Albert Rose is a lifelong Northwest artist. Over the years, he has won numerous awards at exhibitions and shows in the Northwest. He teaches Drawing Fundamentals at Whidbey Island Fine Art Studio on Wednesday and Thursday mornings. New students are always welcome at these classes. Read what Albert has to say about his work as an artist.
When did your interest in art begin and how long have you been an artist?
My interest in art has been lifelong. I have fond memories of 1st grade drawing experiences (airplanes on the blackboard, elephant eating snakes -- little boy stuff). Somewhere later in my elementary school life, I found an oil painting kit in the attic that had belonged to my mother, and I started making paintings. These early paintings found their way onto the kid's page of Oregon Farmer Magazine, at $5 a crack. Wow, I was published and rich!
What do you seek to communicate through your art?
I don't know that I have a particular mantra, perhaps decency and order. I don't find any satisfaction in negativism, but the communication itself is important. It's not so important what I say as it is to say it well. I try to emphasize the "life" in my still lifes. A sense of immediacy quite delights me.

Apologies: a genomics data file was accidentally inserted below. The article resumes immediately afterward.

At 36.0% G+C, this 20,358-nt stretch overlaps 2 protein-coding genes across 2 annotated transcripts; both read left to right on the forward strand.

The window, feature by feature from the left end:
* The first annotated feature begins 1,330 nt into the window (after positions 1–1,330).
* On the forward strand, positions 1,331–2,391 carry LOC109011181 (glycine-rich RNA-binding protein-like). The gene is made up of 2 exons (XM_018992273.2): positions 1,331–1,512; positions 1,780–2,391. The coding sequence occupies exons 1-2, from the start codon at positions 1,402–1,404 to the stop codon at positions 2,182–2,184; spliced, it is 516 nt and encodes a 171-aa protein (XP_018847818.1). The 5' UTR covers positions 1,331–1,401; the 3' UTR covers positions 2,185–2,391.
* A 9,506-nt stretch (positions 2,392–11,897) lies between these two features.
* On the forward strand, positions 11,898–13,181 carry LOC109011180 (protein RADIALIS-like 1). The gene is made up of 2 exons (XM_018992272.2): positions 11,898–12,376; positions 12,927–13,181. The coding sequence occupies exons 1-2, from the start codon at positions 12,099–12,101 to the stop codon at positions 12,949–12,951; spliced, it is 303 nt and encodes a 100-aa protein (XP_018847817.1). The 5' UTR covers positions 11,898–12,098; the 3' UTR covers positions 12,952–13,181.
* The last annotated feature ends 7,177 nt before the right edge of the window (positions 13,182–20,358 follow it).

What drives you as an artist?
Well said statements, and the incredible beauty of everyday things.
What is a recent piece of art you created and what inspired you to paint it?
I'm currently working on a still life that features a white coffee mug. I was simply looking for a vehicle that would let me explore the beautiful reflections in a ceramic surface without being terribly concerned about the color.
Do you have a favorite brand of paints, brushes, or canvas that you use?
I don’t, but I do have favorite brands for pencils and paper. I use Tombow Mono100 pencils and Strathmore 500 series bristol paper. I am particular about my tools and supplies, but the quality and functionality is all that really matters, not who makes them. There was a Russian made Kolynski sable brush on the market several years ago under the brand name of Yarka. They weren't fancy, but for the price (cheap) they served quite well.
What advice do you have for artists seeking to improve their work?
Take your work seriously, dig deep, and take advantage of every source of helpful information that you find. Growth and development is hard work.
What do you think is unique about Whidbey Island Fine Art Studio’s workshops?
Whidbey Island Fine Art Studio and Cary reflect the very best quality art in the presenters' work and their teaching skills.